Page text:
Ramsey: House votes have 'consequences' over Washington County's lack of road projects

Zach Vance • Updated May 15, 2017 at 6:55 PM

It’s not rocket science.

Coming from a man who spent 27 years in the Tennessee legislature, Ron Ramsey knows that certain votes have consequences. 

During a Monday morning Transportation Coalition of Tennessee press conference, Ramsey said he could understand the reasoning behind Washington County’s omission from the Tennessee Department of Transportation’s three-year report of upcoming road projects, which was released last week. 

“I think there is some in the House who would not vote for any kind of, what they perceived as, a tax increase. And that’s just wrong because the overall bill cut taxes,” Ramsey, who was speaking as a consultant for the Transportation Coalition of Tennessee, said.

“There was no doubt, in the end, that there was some punishment levied against some House members on funding. Not against the Senate members, but against the House members.” 

Examples given by Ramsey included the Senate approving funding proposals for the Sullivan County Agriculture Center and East Tennessee State University, but the House then removing portions of that funding.

“Well, Timothy Hill’s district is the Ag Center. That’s one. I even made a phone call to say, ‘That this is kind of my pet project.’ It’s not up to the House members on that, but still they felt like it was time to ‘exact a pound of flesh’ was exactly the words that I heard,” Ramsey said. 

While that logic may apply to most Northeast Tennessee House members who voted against Gov. Bill Haslam’s IMPROVE Act, it did not appear to impact Reps. John Holtsclaw and Timothy Hill’s districts. 

Holsclaw voted in favor of the bill, but Unicoi County, which he represents, was absent from TDOT’s upcoming road projects report. The Carter County portion of Holsclaw’s 4th District has two projects listed.  

Despite Rep. Timothy Hill’s “nay” vote, the Sullivan County portion of his 3rd District also has two projects included in the report.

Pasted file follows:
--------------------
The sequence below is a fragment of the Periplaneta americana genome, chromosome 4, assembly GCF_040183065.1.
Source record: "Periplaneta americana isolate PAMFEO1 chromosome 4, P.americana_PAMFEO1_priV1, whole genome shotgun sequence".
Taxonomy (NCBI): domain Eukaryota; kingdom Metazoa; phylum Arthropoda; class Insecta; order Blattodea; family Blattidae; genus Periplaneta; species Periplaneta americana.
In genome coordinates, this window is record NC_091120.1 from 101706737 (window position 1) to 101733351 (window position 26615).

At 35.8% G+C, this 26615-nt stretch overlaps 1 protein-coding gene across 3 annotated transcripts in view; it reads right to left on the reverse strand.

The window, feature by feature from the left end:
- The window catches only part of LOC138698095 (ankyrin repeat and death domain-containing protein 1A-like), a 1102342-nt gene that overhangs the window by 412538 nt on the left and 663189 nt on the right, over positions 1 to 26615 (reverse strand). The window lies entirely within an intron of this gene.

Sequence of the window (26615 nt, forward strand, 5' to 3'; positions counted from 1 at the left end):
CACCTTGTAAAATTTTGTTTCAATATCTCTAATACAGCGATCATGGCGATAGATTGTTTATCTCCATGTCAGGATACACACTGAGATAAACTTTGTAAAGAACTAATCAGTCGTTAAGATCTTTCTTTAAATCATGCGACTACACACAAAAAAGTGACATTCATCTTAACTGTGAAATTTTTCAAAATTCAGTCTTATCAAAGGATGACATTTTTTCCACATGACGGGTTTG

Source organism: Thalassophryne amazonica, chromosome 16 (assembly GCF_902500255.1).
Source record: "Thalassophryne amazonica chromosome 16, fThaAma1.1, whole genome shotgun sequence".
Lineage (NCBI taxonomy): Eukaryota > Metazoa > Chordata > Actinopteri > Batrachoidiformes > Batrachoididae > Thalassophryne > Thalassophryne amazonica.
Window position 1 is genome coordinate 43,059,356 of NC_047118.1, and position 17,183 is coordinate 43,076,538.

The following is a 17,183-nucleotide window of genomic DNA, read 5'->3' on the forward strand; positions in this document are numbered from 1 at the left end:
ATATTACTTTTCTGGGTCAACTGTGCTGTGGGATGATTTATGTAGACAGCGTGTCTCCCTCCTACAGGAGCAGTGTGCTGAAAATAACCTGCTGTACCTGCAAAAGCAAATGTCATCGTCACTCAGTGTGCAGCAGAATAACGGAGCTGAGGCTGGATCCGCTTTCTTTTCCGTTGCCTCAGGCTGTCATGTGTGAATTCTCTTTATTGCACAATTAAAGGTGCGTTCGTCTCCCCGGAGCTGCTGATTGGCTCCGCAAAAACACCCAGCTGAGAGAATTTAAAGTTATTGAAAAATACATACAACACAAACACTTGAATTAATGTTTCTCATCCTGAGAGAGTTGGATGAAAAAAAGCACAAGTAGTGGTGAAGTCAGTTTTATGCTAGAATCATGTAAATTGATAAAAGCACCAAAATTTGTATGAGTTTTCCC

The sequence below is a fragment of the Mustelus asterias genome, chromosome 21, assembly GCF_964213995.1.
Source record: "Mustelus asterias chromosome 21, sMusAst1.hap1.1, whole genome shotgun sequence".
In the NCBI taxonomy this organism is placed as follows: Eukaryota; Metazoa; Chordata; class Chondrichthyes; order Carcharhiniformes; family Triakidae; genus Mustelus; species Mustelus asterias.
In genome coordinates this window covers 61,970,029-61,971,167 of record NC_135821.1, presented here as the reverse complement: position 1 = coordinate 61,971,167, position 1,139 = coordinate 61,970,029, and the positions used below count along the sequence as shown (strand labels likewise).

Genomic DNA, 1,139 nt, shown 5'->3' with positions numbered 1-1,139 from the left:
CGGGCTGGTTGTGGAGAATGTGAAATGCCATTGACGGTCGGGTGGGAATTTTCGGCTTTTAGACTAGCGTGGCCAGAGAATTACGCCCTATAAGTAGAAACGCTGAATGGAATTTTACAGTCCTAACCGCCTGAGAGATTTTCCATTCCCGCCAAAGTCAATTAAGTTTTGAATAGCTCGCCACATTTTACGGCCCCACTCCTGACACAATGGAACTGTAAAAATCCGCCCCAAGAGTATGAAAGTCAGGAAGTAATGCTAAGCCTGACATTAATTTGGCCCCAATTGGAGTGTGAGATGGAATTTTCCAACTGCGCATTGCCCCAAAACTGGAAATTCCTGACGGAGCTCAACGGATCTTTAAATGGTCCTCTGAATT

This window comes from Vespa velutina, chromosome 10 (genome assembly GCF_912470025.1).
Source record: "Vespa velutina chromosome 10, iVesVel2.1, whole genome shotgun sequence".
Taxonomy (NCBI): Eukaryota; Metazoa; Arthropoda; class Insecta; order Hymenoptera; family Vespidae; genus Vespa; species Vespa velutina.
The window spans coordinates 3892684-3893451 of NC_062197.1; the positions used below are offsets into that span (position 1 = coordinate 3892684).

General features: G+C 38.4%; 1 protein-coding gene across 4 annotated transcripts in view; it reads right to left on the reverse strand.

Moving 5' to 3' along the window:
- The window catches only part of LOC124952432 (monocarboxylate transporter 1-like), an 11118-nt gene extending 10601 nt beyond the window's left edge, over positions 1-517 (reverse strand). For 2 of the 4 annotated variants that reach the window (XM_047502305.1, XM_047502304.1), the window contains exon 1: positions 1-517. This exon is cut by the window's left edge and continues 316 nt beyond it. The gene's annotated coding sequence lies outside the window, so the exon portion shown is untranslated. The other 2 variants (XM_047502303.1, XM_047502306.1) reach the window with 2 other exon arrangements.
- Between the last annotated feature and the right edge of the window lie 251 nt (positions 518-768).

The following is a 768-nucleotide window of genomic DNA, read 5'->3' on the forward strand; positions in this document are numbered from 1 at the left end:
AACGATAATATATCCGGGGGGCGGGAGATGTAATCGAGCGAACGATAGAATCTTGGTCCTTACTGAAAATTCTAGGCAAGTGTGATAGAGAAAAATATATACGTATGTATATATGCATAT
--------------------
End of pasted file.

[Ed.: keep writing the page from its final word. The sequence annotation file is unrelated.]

Johnson, Washington, and Greene counties were all missing from the TDOT road projects report. 

“(The lack of Washington County projects) goes back to the House members causing havoc,” Ramsey said. “Actions have consequences. When I was in the legislature, let me assure you, actions had consequences. I’m not speaking for anybody other than that, but it doesn’t take a rocket scientist to figure that out.” 

Ramsey called some alternative road funding proposals, such as one by Rep. David Hawk, R-Greeneville, “irresponsible” for attempting to use general fund monies to pay for the backlog of highway projects. 

“To take money out of that (general fund) surplus and spend it on roads, as (some House members) were talking about, would have been one of the craziest ideas I’ve ever heard of,” Ramsey said. 

Ramsey touted the gas tax because it generates funding from all road users, including truckers and out-of-state travelers stopping to get gas in the Volunteer State. 

“It’s a user fee that half the increase is paid by non-Tennesseans. I think it’s really that simple. It’s based on how much you drive,” Ramsey said. 

“There were other alternatives. Yeah, you could start borrowing money. Yeah, you can take money out of the general fund. That’s not the answer to this. The answer, when there is a problem, as a conservative is to step up to the plate and solve it, and that’s what we’ve done.” 

Altogether, the Transportation Coalition of Tennessee estimates the IMPROVE Act will cut more about $500 million in taxes annually, including $125 million in grocery tax savings and $113 million from manufacturers’ business tax reduction. 

TDOT lists 18 upcoming road projects for the Washington County area that total $72 million in investment, although based on TDOT’s report, none will be completed within the next three years.

Bridge replacements and the Boones Creek Exit 17 interchange on Interstate 26 make up 16 of those 18 projects. According to an April TDOT project status report, engineering is currently underway on the Exit 17 interchange. 

“We fund by fiscal year in the state of Tennessee, and we don’t buy things we don’t have money to spend on. If the possibility of the money goes into a pot for a year and then you spend it, I have no problem with that because that’s how we run our state, on money we’ve already collected,” Ramsey said.

Monday’s press conference was one of several across the state hosted by the Transportation Coalition of Tennessee that discussed the impact of the IMPROVE Act. 

Email Zach Vance at [email protected] Follow Zach Vance on Twitter at @ZachVanceJCP. Like him on Facebook at Facebook.com/ZachVanceJCP.

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